Churchill Fellows in Conversation at Department of Prime Minister and Cabinet

In July and August 2018, we partnered with the Department of Prime Minister and Cabinet, Indigenous Affairs, to present ‘Churchill Fellows in Conversation at PM&C’. Seven Churchill Fellows travelled to Canberra from around Australia to share their Fellowship experiences and perspectives in two discussion panels on crucial issues affecting Aboriginal and Torres Strait Islander communities.

For the first panel, ‘Changing Young Lives’, Paul Bridge, Anna Flouris and Belinda Wainwright shared their Fellowship insights into improving outcomes for Aboriginal and Torres Strait Islander children and youth. In the second panel, Stephen Bentley, Phoebe Dixon, Jane Pedersen and Pauline Brown spoke on ‘Trauma Informed Policy and Practice’.

The Churchill Fellows noted the experience as both re-inspiring and validating for their ongoing work, particularly in the bringing together of diverse perspectives and expertise around a common agenda, and as reported by staff at the Department of the Prime Minister and Cabinet, the Fellows’ valuable insights led to stimulating discussions that will inform future policy.

Two New Sponsored Churchill Fellowships for First Peoples

In partnership with Community Sector Banking and The Australia and New Zealand School of Government (ANZSOG), we announced two new sponsored Fellowships for 2019 specifically for Aboriginal and Torres Strait Islanders.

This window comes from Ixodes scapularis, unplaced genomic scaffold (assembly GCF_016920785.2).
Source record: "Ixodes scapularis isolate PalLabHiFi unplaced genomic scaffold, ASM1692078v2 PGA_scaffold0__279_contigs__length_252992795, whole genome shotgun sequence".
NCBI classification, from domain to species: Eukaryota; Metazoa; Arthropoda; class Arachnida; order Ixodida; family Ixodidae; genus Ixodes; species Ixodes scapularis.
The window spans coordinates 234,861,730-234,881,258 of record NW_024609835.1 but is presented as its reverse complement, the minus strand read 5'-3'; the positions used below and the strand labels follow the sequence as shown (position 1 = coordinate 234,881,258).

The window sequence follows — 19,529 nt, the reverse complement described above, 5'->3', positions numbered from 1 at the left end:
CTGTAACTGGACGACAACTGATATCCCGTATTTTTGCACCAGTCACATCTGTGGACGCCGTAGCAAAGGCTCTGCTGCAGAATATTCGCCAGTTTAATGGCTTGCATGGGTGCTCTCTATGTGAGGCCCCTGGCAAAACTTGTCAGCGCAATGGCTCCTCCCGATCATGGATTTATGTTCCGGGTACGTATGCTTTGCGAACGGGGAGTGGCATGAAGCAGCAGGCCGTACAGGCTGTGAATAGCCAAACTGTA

Through an international collaboration, ANZSOG sponsored two new Churchill Fellowships in 2019; one for Aboriginal or Torres Strait Islander peoples in Australia, and one in partnership with the New Zealand Churchill Trust for Māori working in the New Zealand Public Service. Both Fellowships will support First Peoples to gain insights into the practices of their peers working in international jurisdictions, and contribute to Indigenous policy, governance and administration in Australia and New Zealand upon their return.

Community Sector Banking is also sponsoring two new Churchill Fellowships in 2019. One Fellowship will support the development of leadership skills in the not-for-profit sector. The second, specifically for Aboriginal and Torres Strait Islander people, is an opportunity for an Indigenous Australian to explore positive interactions, practices and outcomes between indigenous peoples and communities and the not-for-profit sector.

Both new Indigenous-specific Churchill Fellowships have attracted significant interest and promising proposals, and we along with our sponsors are excited about the future outcomes.

Acknowledgement of Country

To acknowledge and promote mutual respect and understanding of Aboriginal and Torres Strait Islanders and their culture with the wider community, the Churchill Trust has adopted the following Acknowledgement of Country:

The Churchill Trust acknowledges and pays respect to the past, present and future Traditional Custodians and Elders of this nation and the continuation of cultural, spiritual and educational practices of Aboriginal and Torres Strait Islander peoples.

We look forward to continuing on our reconciliation journey in collaboration with both Indigenous and non-Indigenous Fellows, and warmly welcome thoughts and feedback from all Fellows on our steps so far and our pathway ahead.